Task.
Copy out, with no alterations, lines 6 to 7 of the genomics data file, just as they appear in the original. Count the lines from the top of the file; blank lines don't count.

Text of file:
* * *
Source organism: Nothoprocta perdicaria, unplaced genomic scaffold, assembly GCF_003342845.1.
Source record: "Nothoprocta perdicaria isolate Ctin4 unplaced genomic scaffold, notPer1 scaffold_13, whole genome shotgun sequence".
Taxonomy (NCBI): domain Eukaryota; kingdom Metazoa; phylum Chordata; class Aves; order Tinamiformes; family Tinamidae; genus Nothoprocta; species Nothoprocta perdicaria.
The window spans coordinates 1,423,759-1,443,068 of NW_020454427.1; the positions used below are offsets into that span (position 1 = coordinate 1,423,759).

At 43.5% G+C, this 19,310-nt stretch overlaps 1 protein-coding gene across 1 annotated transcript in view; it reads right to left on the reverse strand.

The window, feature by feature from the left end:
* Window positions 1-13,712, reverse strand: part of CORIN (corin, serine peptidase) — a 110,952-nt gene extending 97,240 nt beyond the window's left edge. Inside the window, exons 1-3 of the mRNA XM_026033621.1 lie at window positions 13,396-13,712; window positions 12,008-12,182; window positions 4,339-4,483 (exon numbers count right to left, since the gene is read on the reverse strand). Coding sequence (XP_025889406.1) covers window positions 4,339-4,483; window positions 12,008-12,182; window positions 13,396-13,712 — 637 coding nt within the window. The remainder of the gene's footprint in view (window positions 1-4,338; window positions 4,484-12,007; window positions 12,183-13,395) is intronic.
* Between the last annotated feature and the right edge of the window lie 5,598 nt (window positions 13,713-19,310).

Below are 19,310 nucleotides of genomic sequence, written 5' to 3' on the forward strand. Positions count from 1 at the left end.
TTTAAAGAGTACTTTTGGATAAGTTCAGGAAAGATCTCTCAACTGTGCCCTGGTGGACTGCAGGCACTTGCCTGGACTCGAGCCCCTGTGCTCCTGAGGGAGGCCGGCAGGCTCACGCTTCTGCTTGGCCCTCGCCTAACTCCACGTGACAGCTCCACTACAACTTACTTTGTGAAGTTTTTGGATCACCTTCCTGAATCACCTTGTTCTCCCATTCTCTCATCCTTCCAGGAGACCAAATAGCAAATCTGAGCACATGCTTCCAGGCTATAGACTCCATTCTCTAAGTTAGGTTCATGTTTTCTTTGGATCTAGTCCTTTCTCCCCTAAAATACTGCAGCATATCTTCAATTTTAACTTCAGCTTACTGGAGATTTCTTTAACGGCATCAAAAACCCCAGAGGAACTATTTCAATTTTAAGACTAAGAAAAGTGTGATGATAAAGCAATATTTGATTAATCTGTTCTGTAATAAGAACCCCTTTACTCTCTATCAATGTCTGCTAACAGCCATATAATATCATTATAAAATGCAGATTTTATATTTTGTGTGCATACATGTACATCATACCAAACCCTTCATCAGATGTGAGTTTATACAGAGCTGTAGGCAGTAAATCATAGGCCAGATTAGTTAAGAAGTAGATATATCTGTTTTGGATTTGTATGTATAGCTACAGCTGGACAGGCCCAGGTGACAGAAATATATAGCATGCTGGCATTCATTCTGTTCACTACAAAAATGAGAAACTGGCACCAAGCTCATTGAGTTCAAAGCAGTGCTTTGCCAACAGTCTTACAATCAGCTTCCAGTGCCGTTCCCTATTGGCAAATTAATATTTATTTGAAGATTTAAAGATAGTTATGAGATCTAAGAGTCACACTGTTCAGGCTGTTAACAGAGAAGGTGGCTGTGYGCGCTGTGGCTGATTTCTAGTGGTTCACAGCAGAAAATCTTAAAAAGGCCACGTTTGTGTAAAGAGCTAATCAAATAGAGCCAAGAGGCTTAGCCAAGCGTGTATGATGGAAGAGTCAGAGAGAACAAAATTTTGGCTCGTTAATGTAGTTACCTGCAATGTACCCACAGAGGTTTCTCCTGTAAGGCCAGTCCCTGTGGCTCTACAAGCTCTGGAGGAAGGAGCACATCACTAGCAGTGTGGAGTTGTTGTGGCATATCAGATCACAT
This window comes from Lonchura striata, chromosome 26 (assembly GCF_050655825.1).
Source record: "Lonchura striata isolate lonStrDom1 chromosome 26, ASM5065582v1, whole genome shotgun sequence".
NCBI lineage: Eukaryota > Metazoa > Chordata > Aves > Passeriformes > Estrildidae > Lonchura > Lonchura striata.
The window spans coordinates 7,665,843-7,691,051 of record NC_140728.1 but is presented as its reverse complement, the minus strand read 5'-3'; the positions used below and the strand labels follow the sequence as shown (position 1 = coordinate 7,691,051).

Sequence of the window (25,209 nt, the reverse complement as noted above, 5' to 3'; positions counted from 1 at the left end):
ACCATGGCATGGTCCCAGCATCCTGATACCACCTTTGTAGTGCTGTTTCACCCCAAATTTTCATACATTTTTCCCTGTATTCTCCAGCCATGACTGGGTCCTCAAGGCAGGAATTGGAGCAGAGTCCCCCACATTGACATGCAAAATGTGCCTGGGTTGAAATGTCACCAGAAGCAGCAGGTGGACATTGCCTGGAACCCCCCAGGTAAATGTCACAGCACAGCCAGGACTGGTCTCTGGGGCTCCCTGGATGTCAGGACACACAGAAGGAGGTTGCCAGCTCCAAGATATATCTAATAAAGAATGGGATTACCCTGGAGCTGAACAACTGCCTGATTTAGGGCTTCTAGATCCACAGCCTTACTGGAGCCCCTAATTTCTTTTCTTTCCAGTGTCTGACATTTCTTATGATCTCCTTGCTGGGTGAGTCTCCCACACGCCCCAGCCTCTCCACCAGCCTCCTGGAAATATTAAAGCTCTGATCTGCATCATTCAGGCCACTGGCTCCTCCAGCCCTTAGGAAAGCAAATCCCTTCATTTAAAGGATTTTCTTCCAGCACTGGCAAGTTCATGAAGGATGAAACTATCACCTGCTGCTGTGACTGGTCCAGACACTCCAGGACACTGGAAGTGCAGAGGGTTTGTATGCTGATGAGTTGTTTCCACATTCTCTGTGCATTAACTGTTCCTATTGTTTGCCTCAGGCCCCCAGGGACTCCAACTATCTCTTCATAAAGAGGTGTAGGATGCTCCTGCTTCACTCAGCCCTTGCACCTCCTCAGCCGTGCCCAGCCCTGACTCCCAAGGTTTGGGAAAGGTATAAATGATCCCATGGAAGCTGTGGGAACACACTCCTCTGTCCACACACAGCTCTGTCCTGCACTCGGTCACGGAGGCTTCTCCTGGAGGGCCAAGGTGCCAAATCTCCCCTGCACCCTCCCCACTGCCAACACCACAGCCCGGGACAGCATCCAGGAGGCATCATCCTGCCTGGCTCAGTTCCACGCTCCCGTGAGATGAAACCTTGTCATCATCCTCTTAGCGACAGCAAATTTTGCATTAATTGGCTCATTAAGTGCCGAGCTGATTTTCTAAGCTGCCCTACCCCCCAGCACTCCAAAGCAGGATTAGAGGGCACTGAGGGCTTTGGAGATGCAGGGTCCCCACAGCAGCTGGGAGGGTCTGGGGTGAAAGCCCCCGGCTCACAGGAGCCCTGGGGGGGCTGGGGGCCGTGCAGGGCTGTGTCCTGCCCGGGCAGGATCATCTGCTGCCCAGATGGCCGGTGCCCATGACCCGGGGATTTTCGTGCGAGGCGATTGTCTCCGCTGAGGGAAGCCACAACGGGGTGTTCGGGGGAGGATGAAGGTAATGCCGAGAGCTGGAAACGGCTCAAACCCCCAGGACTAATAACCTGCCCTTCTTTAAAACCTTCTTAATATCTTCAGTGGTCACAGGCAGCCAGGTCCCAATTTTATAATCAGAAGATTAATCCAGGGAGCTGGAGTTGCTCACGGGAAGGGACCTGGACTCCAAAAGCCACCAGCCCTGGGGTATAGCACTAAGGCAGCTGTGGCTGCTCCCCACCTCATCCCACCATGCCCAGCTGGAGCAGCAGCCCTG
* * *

The window, feature by feature from the left end:
* Window positions 1-13,712, reverse strand: part of CORIN (corin, serine peptidase) — a 110,952-nt gene extending 97,240 nt beyond the window's left edge. Inside the window, exons 1-3 of the mRNA XM_026033621.1 lie at window positions 13,396-13,712; window positions 12,008-12,182; window positions 4,339-4,483 (exon numbers count right to left, since the gene is read on the reverse strand). Coding sequence (XP_025889406.1) covers window positions 4,339-4,483; window positions 12,008-12,182; window positions 13,396-13,712 — 637 coding nt within the window. The remainder of the gene's footprint in view (window positions 1-4,338; window positions 4,484-12,007; window positions 12,183-13,395) is intronic.